“We can be exposed to quite a lot of changes in temperature and our body can deal with it. If we get mobile phone exposure, because it’s such a small amount of heat, the thermoregulation can deal with that without any difficulty.”

Dr Croft said there still was no research suggesting major health problems caused by mobile phone use.

“It really doesn’t represent much of a risk. We are talking about a conclusion that it remains a possibility [that they may cause cancer] but there is no evidence it is a problem.”

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8 Comments sorted by

  1. Joel Moskowitz

    logged in via Facebook

    This study is irrelevant to the controversy about cell phone radiation health effects.

    Almost all of the hundreds, if not thousands, of studies that have found biologic activity due to cell phone radiation exposure, have involved sub-thermal amounts of radiation. Also, the human epidemiologic research which has found increased tumor risk associated with long-term cell phone use involved cell phones that emit radiation at sub-thermal levels.

    Dr. Croft is a denialist. There is a considerable…

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    1. Mike Cowley

      logged in via Facebook

      In reply to Joel Moskowitz

      And you think linking to the Huffington Post and a repository of press releases is going to convince anyone? The HuffPo interview with a man who recommends as a source of quality information?

    2. Sue Ieraci

      Public hospital clinician

      In reply to Joel Moskowitz

      Dr Moskowitz, you own study concluded this: "The current study found that there is possible evidence linking mobile phone use to an increased risk of tumors from a meta-analysis of low-biased case-control studies. Prospective cohort studies providing a higher level of evidence are needed."

      Hardly strong enough evidence on which to accuse others of denialism.

  2. Yoron Hamber


    Still think it will be statistics that will show us, one way or another, although it will be tricky. This sound as someone measuring heat on/in a dead brain, don't know what that have to do with reality. And then we have all that wireless stuff too. You can't say that radiation is negligible.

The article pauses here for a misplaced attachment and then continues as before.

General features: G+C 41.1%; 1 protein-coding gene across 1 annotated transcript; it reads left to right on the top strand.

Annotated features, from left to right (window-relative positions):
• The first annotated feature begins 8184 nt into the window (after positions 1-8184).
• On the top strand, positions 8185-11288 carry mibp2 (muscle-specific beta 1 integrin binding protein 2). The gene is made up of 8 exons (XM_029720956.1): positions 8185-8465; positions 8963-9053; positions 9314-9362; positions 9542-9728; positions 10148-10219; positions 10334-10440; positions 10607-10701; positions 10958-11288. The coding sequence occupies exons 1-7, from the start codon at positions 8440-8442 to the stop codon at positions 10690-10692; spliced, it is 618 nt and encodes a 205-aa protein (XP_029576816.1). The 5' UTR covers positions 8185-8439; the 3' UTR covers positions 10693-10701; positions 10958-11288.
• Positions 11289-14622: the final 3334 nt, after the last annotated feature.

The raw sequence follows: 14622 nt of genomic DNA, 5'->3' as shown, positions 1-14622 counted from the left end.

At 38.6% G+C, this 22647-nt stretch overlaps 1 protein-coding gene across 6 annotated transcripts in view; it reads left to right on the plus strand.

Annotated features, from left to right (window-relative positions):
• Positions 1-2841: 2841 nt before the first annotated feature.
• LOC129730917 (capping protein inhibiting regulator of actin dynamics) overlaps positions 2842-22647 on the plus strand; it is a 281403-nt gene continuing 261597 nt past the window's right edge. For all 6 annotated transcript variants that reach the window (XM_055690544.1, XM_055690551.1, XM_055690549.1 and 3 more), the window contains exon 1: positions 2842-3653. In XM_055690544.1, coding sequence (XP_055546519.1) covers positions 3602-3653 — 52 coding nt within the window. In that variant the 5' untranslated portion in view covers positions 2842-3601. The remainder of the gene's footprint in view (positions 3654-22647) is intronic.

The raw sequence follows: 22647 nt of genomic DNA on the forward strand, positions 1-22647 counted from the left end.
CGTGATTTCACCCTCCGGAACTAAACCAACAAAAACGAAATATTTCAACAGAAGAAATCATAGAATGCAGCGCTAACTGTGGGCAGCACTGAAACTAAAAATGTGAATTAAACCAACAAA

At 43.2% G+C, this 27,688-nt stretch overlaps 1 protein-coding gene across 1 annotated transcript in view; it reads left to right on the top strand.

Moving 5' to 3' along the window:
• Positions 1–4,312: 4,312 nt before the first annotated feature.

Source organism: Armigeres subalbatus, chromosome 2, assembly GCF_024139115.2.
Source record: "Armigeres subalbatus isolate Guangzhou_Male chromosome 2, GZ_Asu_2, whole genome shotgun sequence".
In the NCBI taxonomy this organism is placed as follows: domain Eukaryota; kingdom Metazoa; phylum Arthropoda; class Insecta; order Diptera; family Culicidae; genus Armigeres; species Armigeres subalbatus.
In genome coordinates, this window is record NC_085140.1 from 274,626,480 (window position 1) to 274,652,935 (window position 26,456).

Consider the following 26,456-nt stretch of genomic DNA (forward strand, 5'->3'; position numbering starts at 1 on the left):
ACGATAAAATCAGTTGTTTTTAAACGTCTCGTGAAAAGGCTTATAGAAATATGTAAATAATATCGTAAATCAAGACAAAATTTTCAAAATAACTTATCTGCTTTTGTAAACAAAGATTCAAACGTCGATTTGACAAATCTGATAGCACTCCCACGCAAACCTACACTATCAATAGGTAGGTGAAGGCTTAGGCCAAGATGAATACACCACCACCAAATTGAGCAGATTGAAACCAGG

3. Comment removed by moderator.

  4. Geoff Taylor


    Dr Croft, I am not sure I would describe acoustic neuroma and astrocytoma as not serious. The Hardell studies found the risk ratio was 5:1 for those who had commenced mobile phone use before age 20. Also the effect was ipsilateral, ie. it occurred on the side of the head used to listen to the phone.

    1. Sue Ieraci

      Public hospital clinician

      In reply to Geoff Taylor

      Hardell's work as a meta-analysis, including one meta-analysis in the group of studies. This is itself is methdologically poor. To quote the paper: "The cohort study was of limited value due to methodological shortcomings in the study. Of the 16 case-control studies, 11 gave results for > or =10 years' use or latency period. Most of these results were based on low numbers. An association with acoustic neuroma was found in four studies in the group with at least 10 years' use of a mobile phone. No…

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  5. Sue Ieraci

    Public hospital clinician

    Mobile phone use is but one of many sources of EMR in our modern society - along with the sun, computers, power lines, microwave ovens, baby moniotors...any many more. Many of these appliances add to quality - and indeed safety - of modern life.

    To many impoverished communities in developing countries (as illustrated above), mobile telecommunications have created a huge advantage in the ability to communicate and access help - in potentially life-saving situations. Similarly, mobile phones have…